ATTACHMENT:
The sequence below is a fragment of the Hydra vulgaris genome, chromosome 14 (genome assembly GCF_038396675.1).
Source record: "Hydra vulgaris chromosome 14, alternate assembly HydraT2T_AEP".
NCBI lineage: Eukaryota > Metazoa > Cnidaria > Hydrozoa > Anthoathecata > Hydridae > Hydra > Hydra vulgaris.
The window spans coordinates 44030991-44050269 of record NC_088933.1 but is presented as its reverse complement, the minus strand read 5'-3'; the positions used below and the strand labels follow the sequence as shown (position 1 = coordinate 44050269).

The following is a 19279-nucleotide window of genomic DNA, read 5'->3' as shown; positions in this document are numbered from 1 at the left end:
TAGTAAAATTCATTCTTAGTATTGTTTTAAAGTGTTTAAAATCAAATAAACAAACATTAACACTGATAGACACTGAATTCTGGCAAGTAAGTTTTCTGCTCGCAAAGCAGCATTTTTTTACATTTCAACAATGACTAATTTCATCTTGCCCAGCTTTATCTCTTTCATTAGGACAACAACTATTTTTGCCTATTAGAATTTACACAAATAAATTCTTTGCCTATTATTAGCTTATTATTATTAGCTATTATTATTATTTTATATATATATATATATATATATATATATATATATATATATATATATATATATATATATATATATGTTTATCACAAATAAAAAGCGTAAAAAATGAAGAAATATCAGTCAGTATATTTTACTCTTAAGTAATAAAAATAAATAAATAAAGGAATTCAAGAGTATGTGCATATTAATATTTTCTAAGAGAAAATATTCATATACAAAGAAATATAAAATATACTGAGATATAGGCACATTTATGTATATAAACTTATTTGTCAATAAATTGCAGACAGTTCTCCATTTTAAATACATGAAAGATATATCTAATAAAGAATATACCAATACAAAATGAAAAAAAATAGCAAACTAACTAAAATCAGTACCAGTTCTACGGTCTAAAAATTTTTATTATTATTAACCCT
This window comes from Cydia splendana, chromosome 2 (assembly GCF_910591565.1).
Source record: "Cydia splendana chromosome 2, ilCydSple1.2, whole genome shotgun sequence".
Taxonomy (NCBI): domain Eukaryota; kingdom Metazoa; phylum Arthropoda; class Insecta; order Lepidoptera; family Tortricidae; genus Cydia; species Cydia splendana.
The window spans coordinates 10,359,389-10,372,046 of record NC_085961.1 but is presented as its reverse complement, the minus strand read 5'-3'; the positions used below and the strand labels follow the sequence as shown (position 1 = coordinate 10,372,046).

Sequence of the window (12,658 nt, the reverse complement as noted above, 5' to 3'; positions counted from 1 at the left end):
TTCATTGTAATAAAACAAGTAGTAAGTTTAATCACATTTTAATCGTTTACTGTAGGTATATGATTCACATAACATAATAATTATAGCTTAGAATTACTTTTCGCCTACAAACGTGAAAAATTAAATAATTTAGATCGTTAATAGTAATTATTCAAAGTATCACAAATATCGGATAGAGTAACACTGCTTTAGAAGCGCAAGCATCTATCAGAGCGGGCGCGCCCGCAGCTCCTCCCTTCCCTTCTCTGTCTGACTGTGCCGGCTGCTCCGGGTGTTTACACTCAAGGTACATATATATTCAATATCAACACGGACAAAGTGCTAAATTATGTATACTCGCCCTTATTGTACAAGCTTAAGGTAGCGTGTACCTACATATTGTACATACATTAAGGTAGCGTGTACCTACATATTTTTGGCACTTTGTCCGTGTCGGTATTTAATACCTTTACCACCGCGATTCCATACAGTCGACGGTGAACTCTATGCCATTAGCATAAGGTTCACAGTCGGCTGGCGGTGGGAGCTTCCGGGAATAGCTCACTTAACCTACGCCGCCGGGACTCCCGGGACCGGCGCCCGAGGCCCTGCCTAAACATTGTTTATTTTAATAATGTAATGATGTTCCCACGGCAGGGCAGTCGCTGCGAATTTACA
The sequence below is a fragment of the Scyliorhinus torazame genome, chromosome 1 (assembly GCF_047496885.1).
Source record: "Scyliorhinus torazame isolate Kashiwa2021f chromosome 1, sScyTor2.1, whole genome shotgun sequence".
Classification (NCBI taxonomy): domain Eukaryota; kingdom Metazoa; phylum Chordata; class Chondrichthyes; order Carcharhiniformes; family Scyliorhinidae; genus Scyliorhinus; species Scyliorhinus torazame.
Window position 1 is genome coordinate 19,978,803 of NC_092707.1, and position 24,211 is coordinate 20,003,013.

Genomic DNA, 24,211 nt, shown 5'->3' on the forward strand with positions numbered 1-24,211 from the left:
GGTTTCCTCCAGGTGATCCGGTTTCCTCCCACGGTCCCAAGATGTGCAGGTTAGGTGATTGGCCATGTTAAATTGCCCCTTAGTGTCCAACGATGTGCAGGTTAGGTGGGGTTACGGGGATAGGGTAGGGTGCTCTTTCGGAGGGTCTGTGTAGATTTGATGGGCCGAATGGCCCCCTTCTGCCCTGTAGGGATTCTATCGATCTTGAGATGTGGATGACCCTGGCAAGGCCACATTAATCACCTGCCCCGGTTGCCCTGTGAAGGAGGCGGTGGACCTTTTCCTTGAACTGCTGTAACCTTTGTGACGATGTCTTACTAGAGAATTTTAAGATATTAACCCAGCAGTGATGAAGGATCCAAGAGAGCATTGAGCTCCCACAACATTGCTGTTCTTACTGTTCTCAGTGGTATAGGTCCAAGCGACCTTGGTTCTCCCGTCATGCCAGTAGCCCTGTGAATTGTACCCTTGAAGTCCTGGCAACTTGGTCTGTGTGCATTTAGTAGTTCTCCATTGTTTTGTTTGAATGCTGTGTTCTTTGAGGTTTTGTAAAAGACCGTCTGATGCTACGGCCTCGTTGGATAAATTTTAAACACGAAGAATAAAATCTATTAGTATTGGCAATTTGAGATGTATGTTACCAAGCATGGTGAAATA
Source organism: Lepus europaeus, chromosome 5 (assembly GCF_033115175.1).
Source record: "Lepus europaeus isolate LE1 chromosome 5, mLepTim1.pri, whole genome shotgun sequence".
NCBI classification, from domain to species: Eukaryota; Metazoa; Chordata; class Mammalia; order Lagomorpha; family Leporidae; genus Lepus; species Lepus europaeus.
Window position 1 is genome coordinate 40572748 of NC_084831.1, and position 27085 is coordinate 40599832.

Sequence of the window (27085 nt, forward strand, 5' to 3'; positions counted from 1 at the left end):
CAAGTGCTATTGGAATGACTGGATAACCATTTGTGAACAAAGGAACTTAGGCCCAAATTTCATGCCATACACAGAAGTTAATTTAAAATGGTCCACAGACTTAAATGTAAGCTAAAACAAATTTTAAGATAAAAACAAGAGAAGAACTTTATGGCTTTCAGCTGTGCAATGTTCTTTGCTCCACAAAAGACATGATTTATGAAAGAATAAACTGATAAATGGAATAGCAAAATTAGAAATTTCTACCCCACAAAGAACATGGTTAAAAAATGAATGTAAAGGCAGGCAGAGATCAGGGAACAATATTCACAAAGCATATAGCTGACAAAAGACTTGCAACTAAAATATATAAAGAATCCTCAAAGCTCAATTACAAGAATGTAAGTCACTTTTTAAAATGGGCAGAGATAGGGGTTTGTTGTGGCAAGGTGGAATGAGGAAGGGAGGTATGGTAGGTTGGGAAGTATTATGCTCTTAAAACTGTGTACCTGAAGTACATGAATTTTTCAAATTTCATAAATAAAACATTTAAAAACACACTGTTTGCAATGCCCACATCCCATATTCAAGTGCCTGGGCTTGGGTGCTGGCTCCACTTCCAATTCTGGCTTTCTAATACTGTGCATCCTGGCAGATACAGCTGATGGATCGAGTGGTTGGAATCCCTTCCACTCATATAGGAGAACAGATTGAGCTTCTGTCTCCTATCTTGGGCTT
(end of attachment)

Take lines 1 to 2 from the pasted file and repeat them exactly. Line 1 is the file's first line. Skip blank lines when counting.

The sequence below is a fragment of the Hydra vulgaris genome, chromosome 14 (genome assembly GCF_038396675.1).
Source record: "Hydra vulgaris chromosome 14, alternate assembly HydraT2T_AEP".